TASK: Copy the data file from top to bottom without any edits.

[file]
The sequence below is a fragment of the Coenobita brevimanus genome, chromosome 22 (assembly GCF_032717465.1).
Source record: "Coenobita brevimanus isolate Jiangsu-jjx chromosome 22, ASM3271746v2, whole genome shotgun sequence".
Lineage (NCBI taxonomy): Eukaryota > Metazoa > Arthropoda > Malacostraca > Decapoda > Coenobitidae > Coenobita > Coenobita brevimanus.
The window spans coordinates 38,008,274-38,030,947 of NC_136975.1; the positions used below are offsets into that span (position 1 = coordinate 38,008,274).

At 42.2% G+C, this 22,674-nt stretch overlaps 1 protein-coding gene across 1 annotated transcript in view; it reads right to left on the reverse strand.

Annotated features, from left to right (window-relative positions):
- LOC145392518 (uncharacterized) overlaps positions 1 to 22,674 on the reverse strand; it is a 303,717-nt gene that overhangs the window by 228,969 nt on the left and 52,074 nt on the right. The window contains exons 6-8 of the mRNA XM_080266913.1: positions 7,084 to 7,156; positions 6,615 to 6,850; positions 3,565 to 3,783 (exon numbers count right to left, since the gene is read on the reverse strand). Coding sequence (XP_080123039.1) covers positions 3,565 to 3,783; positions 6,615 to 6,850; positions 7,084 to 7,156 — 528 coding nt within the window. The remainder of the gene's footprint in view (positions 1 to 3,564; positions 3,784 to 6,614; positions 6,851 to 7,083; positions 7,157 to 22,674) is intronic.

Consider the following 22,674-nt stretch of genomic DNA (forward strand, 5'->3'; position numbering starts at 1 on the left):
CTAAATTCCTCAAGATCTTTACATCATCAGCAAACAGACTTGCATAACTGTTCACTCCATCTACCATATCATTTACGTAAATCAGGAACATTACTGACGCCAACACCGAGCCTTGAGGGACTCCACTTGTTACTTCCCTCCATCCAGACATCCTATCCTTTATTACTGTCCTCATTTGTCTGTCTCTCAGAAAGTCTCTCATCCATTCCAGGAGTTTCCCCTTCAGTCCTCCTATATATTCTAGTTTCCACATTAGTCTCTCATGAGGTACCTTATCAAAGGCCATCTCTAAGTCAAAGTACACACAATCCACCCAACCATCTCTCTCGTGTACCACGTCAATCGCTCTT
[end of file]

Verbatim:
The sequence below is a fragment of the Coenobita brevimanus genome, chromosome 22 (assembly GCF_032717465.1).
Source record: "Coenobita brevimanus isolate Jiangsu-jjx chromosome 22, ASM3271746v2, whole genome shotgun sequence".
Lineage (NCBI taxonomy): Eukaryota > Metazoa > Arthropoda > Malacostraca > Decapoda > Coenobitidae > Coenobita > Coenobita brevimanus.
The window spans coordinates 38,008,274-38,030,947 of NC_136975.1; the positions used below are offsets into that span (position 1 = coordinate 38,008,274).

At 42.2% G+C, this 22,674-nt stretch overlaps 1 protein-coding gene across 1 annotated transcript in view; it reads right to left on the reverse strand.

Annotated features, from left to right (window-relative positions):
- LOC145392518 (uncharacterized) overlaps positions 1 to 22,674 on the reverse strand; it is a 303,717-nt gene that overhangs the window by 228,969 nt on the left and 52,074 nt on the right. The window contains exons 6-8 of the mRNA XM_080266913.1: positions 7,084 to 7,156; positions 6,615 to 6,850; positions 3,565 to 3,783 (exon numbers count right to left, since the gene is read on the reverse strand). Coding sequence (XP_080123039.1) covers positions 3,565 to 3,783; positions 6,615 to 6,850; positions 7,084 to 7,156 — 528 coding nt within the window. The remainder of the gene's footprint in view (positions 1 to 3,564; positions 3,784 to 6,614; positions 6,851 to 7,083; positions 7,157 to 22,674) is intronic.

Consider the following 22,674-nt stretch of genomic DNA (forward strand, 5'->3'; position numbering starts at 1 on the left):
CTAAATTCCTCAAGATCTTTACATCATCAGCAAACAGACTTGCATAACTGTTCACTCCATCTACCATATCATTTACGTAAATCAGGAACATTACTGACGCCAACACCGAGCCTTGAGGGACTCCACTTGTTACTTCCCTCCATCCAGACATCCTATCCTTTATTACTGTCCTCATTTGTCTGTCTCTCAGAAAGTCTCTCATCCATTCCAGGAGTTTCCCCTTCAGTCCTCCTATATATTCTAGTTTCCACATTAGTCTCTCATGAGGTACCTTATCAAAGGCCATCTCTAAGTCAAAGTACACACAATCCACCCAACCATCTCTCTCGTGTACCACGTCAATCGCTCTT